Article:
UK Business Secretary Vince Cable has said any sense of “triumph” over new figures showing a decline in student immigration is “absurd”, as he issued a strong defence of international student movement, writes Chris Parr for Times Higher Education.
Universities were under pressure last week to crack down on Islamic extremists who spout hatred on campuses, writes Ian Drury for the Daily Mail.
India plans to establish an entrance exam for foreign students seeking admission to institutions in the country, even as it lobbies international rating agencies to improve the rankings of its universities, writes Prashant K Nanda for Livemint.
Several dozen professors in Harvard University’s faculty of arts and sciences have signed a letter to their dean asking for formal oversight of massive open online courses offered by Harvard through edX, a MOOC provider co-founded by the university, writes Steve Kolowich for The Chronicle of Higher Education.
The movement of massive open online courses, or MOOCs, which began with elite universities making their courses available online to the masses, is rapidly moving into the trenches of public higher education, reports Associated Press.
It was virtually ignored for centuries, but what may be the world's oldest Torah, the holy book of the Jewish faith, has now been discovered at the world's oldest university, writes Nick Squires for The Telegraph.
The Federation of French-speaking Students in Belgium – a body representing some 120,000 students in the country – has called for “a freezing of relations with Israeli universities”, writes Yossi Lempkowicz for the European Jewish Press.
A substantial reform of Ireland’s higher education sector will see the creation of three technological universities, four regional clusters and the rationalisation of teacher training and art education, writes Dick Ahlstrom for The Irish Times.
From Alan Wildeman’s office window, the Ambassador Bridge to the United States is “about a driver and two 3-woods away” – a few hundred metres, in golf parlance. So it is a source of frustration to the University of Windsor president that of 2,000 international students his university hosted this year from all corners of the world, only 82 came from south of the border, writes James Bradshaw for The Globe and Mail.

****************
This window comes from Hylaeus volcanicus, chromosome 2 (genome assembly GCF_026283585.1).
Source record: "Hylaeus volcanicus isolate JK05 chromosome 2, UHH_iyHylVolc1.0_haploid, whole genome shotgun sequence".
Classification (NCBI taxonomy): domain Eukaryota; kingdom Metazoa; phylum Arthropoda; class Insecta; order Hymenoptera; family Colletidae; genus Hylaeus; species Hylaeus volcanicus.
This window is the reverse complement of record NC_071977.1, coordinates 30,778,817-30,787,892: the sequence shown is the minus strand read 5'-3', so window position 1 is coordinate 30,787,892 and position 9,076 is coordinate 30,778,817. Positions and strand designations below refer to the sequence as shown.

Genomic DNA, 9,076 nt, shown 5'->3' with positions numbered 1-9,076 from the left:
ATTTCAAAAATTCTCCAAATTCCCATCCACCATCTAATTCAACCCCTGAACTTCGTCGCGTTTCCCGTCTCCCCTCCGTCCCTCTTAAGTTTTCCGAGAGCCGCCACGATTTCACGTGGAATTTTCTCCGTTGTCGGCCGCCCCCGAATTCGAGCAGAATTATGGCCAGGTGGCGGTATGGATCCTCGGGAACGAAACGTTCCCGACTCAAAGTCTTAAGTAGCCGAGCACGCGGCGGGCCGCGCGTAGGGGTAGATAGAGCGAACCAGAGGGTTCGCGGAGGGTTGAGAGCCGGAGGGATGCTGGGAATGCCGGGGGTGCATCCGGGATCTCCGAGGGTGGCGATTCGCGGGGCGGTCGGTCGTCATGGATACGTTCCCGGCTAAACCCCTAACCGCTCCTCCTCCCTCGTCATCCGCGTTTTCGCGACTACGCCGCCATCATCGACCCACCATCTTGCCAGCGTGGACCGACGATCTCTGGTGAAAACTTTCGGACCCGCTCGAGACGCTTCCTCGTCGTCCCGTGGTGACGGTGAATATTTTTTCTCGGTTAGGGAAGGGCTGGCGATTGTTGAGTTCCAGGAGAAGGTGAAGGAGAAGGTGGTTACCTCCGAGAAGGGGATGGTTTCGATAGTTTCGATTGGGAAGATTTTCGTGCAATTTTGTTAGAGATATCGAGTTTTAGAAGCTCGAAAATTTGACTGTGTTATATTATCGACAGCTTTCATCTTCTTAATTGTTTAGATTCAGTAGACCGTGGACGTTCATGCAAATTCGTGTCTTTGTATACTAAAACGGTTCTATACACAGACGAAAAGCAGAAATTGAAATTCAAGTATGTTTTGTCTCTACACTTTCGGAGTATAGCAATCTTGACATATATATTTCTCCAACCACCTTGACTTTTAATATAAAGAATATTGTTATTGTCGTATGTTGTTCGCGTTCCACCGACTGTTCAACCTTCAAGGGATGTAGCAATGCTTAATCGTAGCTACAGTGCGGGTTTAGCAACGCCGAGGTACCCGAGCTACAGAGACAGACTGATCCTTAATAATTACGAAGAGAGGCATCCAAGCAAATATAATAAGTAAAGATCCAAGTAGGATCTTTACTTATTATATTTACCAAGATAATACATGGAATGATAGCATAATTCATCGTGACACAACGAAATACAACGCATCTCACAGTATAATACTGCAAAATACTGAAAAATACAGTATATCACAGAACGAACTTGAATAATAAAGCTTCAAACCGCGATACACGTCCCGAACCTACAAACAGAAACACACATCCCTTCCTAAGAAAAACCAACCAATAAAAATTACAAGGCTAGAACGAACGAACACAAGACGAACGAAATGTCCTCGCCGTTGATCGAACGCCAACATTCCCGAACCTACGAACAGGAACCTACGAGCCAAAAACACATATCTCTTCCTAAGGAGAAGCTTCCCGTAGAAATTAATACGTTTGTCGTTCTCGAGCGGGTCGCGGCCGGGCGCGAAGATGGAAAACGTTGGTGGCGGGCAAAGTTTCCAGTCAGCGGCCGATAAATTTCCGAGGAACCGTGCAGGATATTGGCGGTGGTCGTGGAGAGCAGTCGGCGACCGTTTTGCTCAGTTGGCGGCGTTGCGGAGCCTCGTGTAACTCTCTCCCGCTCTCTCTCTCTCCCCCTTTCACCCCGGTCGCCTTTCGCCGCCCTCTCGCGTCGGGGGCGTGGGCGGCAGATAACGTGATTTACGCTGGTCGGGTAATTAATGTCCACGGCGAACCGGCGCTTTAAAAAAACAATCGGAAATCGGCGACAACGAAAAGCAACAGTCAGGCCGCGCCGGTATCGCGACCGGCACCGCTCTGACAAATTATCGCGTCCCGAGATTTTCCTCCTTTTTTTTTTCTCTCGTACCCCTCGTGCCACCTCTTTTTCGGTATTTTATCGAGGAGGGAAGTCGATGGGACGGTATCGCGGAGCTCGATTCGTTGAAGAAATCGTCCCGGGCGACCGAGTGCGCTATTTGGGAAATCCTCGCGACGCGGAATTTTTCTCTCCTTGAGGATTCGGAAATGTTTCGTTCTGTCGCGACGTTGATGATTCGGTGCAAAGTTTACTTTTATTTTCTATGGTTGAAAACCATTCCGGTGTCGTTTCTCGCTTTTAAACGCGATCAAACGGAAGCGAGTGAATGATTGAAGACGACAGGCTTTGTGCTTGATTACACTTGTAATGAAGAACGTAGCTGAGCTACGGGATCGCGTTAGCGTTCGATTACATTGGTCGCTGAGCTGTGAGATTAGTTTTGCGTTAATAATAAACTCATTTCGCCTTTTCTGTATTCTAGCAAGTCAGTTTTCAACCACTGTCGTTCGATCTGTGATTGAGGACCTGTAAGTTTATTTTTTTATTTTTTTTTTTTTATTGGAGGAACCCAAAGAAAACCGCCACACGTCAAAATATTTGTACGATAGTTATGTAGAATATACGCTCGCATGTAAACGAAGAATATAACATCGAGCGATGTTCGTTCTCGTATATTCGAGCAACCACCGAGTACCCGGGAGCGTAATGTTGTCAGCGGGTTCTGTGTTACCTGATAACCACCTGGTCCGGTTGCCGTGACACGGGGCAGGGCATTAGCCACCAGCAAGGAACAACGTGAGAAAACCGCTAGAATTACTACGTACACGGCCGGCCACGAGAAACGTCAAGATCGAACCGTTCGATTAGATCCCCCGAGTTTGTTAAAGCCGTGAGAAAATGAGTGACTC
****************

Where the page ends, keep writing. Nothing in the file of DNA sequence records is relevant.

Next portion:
Opponents of race-based affirmative action in US college admissions urge that colleges use a different tool to encourage diversity: giving a leg up to poor students. But many educators see real limits to how eager colleges are to enrol more poor students, no matter how qualified – and the reason is money – writes Richard Perez-Pena for The New York Times.
UK students who live at home while attending a local university should be offered cut-price degrees costing just £5,000 (US$7,500) a year, an influential commission into the future of higher education is to recommend, writes Richard Garner for The Independent.
With just days left before Delhi University's admission process begins, over 80 academics last Sunday issued a statement in support of the new four-year undergraduate programme and said detractors were spreading false and misguided propaganda, reports The Press Trust of India.
Japan will provide a US$174.8 million loan as development aid to the Indian Institute of Technology (IIT) in Hyderabad – the biggest ever foreign aid to an IIT – which experts say will have a leapfrog effect on the standard of higher education in the state and boost infrastructure, reports TNN.
Last year’s reopening of Ivory Coast’s universities was a grand affair, turning the page on a bloody leadership crisis that had forced their closure. There are new lecture halls, student housing and sprawling sports fields. But two semesters in, student discontent is back on the boil, with questions arising over whether funds for the overhaul were well spent, reports Sapa-AFP.
Ending tuition fees for Scottish students has failed to widen access to the country’s universities, a leading academic has warned. Professor Sheila Riddell, of Edinburgh University’s school of education, said free tuition had not “markedly altered” recruitment of those from the poorest backgrounds, writes Chris Marshall for The Scotsman.
Asian universities are beginning to do what has long been practised in the West – offer short courses specifically for women who are leaders in business and politics, writes Calvin Yang for The New York Times.
The Australian Capital Territory government says Canberra's universities will benefit from a new programme to promote the city's tertiary sector, writes Noel Towell for The Canberra Times.
The Australian editors of tertiary sector news and opinion website The Conversation have rejected claims by a British newspaper that it lacks independence because it allows academics the right to veto what it publishes, writes Nick Leys for The Australian.